I don’t want to say too much about Wolfgang Petersen’s Poseidon (Warner Bros., 5.12) because this isn’t a regular “review” or anything. Maybe if I begin by talking about the 1972 Ronald Neame film (a piece of big-budget schlock that was a major blockbuster in its day), it’ll seem like less of one.
The original The Poseidon Adventure, which I just saw on a new double-disc DVD, was a bit rough to begin with — cornball characters, lumpy dialogue, cheesy special effects — and time has not helped. It’s almost painful by today’s standards — a movie with a two or three strands of silver hair growing out of its ear and some wretched acting here and there, and that putrid theme song, “(There’s Got To Be) A Morning After.”
Gene Hackman’s combover hair style looks awfully weird, and Shelley Winters’ fat Molly Goldberg character is enough to make anyone groan. And the effects…forget about it. The opening credits are laid over a slow-motion shot of what looks like a three-foot model of the S.S. Poseidon cruising along in a studio tank.
Poseidon, which I saw Tuesday afternoon, is a much better film. I didn’t see the reviled TV-movie version that aired last November with Steve Gutenberg, but it’s probably a lot better than that also. Lots of excitement. Much better special effects all around. No bullshit sentiment or emotional fat lathered onto the story or the characters. Streamlined, adrenalized…at least one action-suspense sequence that is arguably classic. And only 100 minutes long vs. 117 minutes for the ’72 version.
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It moves right along and kicks ass according to the rules of the game it’s playing. There is no basis for any substantive quarrel with any movie that does what it sets out to do, and this $150 million action thriller does that. It is what it is, take it or leave it, etc.
Less than fifteen minutes of character set-up and along comes the rogue wave. (I adore the fact that there’s no explanation or set-up except for everyone’s memory of the Southeast Asian tsunami.) And then it’s just a matter of staying with a small team of survivors (Josh Lucas, Kurt Russell, Richard Dreyfuss, Emmy Rossum, Jacinda Barrett, etc.) trying to climb down — up — to the ship’s hull to find a way out.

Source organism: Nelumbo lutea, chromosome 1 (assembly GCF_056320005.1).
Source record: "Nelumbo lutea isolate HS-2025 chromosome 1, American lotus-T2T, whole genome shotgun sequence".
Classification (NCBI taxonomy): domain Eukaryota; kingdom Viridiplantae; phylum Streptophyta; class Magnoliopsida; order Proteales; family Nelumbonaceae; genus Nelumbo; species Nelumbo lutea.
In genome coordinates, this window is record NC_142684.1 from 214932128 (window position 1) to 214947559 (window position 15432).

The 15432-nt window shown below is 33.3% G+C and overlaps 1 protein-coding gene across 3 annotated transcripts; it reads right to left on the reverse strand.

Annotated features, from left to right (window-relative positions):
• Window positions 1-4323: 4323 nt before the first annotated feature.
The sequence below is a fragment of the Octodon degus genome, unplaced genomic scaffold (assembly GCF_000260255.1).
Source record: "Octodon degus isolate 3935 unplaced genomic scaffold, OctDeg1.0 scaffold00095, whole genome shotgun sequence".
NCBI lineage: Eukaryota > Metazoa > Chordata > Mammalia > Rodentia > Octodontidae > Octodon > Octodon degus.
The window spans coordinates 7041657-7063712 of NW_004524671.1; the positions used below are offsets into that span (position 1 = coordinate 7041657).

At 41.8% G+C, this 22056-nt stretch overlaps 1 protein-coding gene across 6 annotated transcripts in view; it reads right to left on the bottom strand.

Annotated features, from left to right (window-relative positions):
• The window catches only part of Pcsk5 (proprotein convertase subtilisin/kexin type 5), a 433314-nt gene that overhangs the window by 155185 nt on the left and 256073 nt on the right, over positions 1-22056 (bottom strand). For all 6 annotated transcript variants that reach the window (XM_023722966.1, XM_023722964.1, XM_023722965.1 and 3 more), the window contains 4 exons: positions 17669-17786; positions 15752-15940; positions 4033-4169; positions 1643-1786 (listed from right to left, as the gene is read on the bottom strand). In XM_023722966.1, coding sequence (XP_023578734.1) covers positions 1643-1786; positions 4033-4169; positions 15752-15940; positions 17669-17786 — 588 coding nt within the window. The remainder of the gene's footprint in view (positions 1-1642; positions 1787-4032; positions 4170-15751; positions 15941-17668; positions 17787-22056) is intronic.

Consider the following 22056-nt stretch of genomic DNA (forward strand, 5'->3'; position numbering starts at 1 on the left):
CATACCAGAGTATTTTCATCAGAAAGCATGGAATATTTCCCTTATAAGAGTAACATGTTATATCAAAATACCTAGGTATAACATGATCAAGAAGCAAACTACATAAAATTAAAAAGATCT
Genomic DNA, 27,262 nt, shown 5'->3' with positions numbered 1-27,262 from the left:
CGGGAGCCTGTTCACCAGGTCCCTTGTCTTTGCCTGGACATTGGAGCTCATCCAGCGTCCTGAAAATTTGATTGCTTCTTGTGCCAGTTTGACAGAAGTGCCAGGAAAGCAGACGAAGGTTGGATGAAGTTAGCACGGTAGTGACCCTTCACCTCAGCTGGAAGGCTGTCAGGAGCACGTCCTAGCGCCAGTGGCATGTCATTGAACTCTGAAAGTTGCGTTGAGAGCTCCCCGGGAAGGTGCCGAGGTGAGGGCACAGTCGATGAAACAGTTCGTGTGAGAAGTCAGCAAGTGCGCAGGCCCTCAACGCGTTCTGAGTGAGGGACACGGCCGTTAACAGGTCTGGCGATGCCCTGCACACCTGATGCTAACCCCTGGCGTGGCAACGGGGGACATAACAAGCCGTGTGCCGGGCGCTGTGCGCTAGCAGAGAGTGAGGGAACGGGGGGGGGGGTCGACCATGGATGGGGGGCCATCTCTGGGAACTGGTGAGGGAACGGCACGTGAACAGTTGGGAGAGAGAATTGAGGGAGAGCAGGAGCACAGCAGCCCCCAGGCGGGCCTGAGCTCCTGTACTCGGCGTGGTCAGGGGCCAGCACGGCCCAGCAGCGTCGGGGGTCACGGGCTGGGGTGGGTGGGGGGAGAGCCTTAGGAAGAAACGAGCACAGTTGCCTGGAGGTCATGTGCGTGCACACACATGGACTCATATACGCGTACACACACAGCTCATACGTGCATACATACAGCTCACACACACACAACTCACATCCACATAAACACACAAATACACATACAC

Josh Lucas in Wolfgang Peterseon’s Poseidon (Warner Bros., 5.12)
What could be simpler? And no one, thank fortune, talks about their fears or longings or what’s wrong with their life, or how much they love or miss their wife, husband or kids. I felt truly delighted — I think I can say I was overjoyed — that Petersen and screenwriter Mark Protosevitch made the decision not to go in this direction.
Remember those desperate survival sequences in Titanic with Leonardo DiCaprio and Kate Winslet sloshing and swimming around and trying not to drown in the lower areas of the ship as the water gets higher and higher? It’s all like that but cranked up a bit more.
In fact, speaking of Titanic, one of the things intensifying the suspense in Petersen’s film is the fact that this new super-sized S.S. Poseidon is sinking (which wasn’t a factor in the ’72 film).
And I love the eye-filling CGI aerial shot of the big ship that opens the film. It swoops around and goes on for a long while, and I think Petersen did this in part so people will remember that a similar shot in Titanic, released eight and a half years ago, was much cruder…cartoony even.
I’ve probably gone on too long so I’ll wrap it up by saying if Warner Bros. doesn’t give it a big nationwide sneak this weekend (which they apparently aren’t planning on) they’re making a big mistake. They’ve got a quality package — they should let people see it and react. I only know that the TV ads and trailers haven’t sold it sufficiently thus far.